It’s that time of year again—the flashing of lights, the spewing of smoke machines, the glittering of impractical dresses and ankle-killer shoes. Yes, that’s right, it’s the Dust Lounge Book Awards 2020. In which I bring you the best of the books I’ve read over the past 12 months (yes, 12 months, if we still consider time to be any sort of reliable concept).
And 2020 was a great year reading-wise for me. A combination of not studying this year, and pandemic escapism meant I cracked through nearly 50 books this year (compare that to 22 last year and you get the drift of how much fun I’ve been having hiding in the pages of other people’s imaginations). And, damn, I’m grateful to all them there authors out there for giving me that.
I read on the basis of don’t-finish-it-if-it-ain’t-working-for-you-right-now—so every book I finished is one I’d heartily recommend you get your readerly eyeballs wrapped around. And for those books I didn’t finish, I left them because there’s probably another time in another place for me and that book. Take this case in point—Han Kang’s The Vegetarian I read and loved this year, but I’d actually DNF’d it only a year or so before. Times change, moods change, readerly vibes align.
And speaking of vegetarianism (*segway segue*), I’m just gonna go ahead right here and insist you read Tender is the Flesh by Agustina Bazterrica. If I had an official best read of the year, this would be a strong contender. And also one that you might need a strong stomach for.
It also turns out I read quite a lot of pandemic based fiction—perhaps a dubious choice of escapism for 2020 but somehow it worked. Maybe that’s just my readerly bag (*ha-ha I say maybe like we all don’t know it totally is*), and there were mighty fine entries in this category from the likes of Lauren Beukes’ with Afterland, Chuck Wendig’s Wanderers, and Paul Tremblay’s latest novel Survivor Song.
If you fancy tripping your head off in a safe and responsible way, you’d be well advised to check out Jeff Noon’s A Man of Shadows. You may or may not have taken mind altering drugs when reading, but that book will make you think your gran has put something in your tea *and your gran wasn’t even in the house*.
Horror had a particularly bumper year in my reading pile—I won’t list them all here but Stephen Graham Jones’ The Only Good Indians was beautifully, hauntingly good, while Stephanie Ellis brought bloody, fiery folklore to my nightmares with The Five Turns of the Wheel.
And then there was the downright weird, the unsuspected, the wait-one-goddamn-minute-while-I-pick-myself-up-off-the-floor kinda strange. You’ve got the likes of Jess Hagemann’s shocking, challenging but fascinating Headcheese (including stunning illustrations from Chris Panatier). Sayaka Murata’s Earthlings creeps behind its cuddly exterior to bring you horror escalating into possibly one of the weirdest scenes I’ve ever had the pleasure of reading. And there’s Ross Jeffery’s Juniper which has meant I can’t look at the chonky ginger cat that stalks our neighbourhood in quite the same way ever again.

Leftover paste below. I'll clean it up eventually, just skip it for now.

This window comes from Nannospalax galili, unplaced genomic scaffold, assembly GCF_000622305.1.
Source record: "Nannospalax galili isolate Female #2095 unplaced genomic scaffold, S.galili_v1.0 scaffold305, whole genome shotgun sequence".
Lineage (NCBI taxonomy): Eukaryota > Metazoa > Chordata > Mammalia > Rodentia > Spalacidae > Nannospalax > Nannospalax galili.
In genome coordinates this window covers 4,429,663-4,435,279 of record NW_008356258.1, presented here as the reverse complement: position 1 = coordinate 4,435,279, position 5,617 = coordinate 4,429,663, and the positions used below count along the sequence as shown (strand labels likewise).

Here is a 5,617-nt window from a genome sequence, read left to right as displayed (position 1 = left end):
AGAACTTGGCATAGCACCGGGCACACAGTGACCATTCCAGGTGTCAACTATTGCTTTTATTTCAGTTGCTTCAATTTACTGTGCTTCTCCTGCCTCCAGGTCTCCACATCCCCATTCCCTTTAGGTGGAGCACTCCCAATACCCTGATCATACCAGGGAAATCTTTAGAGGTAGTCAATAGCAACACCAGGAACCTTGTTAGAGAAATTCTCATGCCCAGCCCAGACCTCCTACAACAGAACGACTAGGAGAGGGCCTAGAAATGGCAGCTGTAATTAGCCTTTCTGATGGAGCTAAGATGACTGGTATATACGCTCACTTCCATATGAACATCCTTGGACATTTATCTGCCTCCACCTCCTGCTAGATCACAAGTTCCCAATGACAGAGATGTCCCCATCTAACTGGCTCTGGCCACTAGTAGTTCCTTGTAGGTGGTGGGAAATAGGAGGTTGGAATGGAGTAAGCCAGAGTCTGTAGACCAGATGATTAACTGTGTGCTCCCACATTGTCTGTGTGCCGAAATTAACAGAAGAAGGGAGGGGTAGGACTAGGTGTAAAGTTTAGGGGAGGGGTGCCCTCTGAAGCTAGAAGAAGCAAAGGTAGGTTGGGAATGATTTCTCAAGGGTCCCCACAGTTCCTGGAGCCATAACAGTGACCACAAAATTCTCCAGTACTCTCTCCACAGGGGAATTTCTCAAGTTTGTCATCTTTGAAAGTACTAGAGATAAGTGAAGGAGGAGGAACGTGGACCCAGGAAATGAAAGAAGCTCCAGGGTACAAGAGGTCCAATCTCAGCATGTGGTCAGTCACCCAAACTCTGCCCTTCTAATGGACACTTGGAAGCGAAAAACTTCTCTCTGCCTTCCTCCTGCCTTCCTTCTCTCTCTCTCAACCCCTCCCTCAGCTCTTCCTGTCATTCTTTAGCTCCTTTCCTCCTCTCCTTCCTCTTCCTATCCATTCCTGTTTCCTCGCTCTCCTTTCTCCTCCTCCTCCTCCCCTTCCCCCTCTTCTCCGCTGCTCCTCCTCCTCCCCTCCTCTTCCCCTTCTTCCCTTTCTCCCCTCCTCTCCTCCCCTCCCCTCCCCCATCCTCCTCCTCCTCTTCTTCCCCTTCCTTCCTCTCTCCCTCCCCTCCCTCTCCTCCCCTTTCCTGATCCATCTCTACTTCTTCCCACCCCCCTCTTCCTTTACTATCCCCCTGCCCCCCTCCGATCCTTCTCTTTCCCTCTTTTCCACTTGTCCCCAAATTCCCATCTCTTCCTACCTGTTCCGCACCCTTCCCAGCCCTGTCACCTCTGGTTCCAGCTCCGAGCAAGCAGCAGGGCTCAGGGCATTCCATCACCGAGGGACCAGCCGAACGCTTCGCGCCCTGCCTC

I feel the need to make a few special mentions, for books that will sit in my soul for some time to come. The Memory Police by Yōko Ogawa is right up there as one of my favourite books of the year, if not ever. It’s a quiet read, sinister and dreamlike. It’s the sort of book you want to linger over. It’s just beautiful. Donald Ray Pollock’s The Devil all the Time was bleakly brilliant, so good I can’t watch the Netflix adaptation yet while it settles in my brain. And finally, the only non-fiction book of the year for me was Chuck Palahniuk’s inspiring Consider This which now lives on my desk, prodding me to write at any given opportunity.
And that brings us to the very moment you’ve all been waiting for. Drum roll please, raise your glasses and get your cheering cheeks ready, because here we have the Dust Lounge Book Awards in all their finery. *Insert digital confetti, oversized party poppers, plus suitable brass section jingle here*
Top Five reads of the year (in no particular order)
- Tender is the Flesh by Agustina Bazterrica
- The Memory Police by Yōko Ogawa
- The Only Good Indians by Stephen Graham Jones
- The Devil all the Time by Donald Ray Pollock
- Consider This by Chuck Palahniuk
Notable achievement awards (hotly contested)
- Most likely to ‘get something in your eye’: Blacktop Wasteland by S.A. Cosby
- Most likely to put you off your dinner: Tender is the Flesh by Agustina Bazterrica
- Most WTF moment of the year: Earthlings by Sayaka Murata
- Weirdest read of the year: Headcheese by Jess Hagemann
- Strangest cat storyline of the year: Juniper by Ross Jeffery
- Best trip of the year: A Man of Shadows by Jeff Noon
- Best road-trip of the year: Wanderers by Chuck Wendig
- Most likely to make you get a perm and break out your leg warmers: My Best Friend’s Exorcism by Grady Hendrix
- Bloodiest (and pinkest) book of the year: The Phlebotomist by Chris Panatier
Thank you for joining me on this most excellent of reading roundups. Please mind the steps on your way out, don’t forget to pick up copies of books that take your fancy from your preferred book outlet, and if you want to catch the full list of this year’s reads then head on over to my Goodreads 2020 Year in Books page. Every single one of them was a real, readerly treat.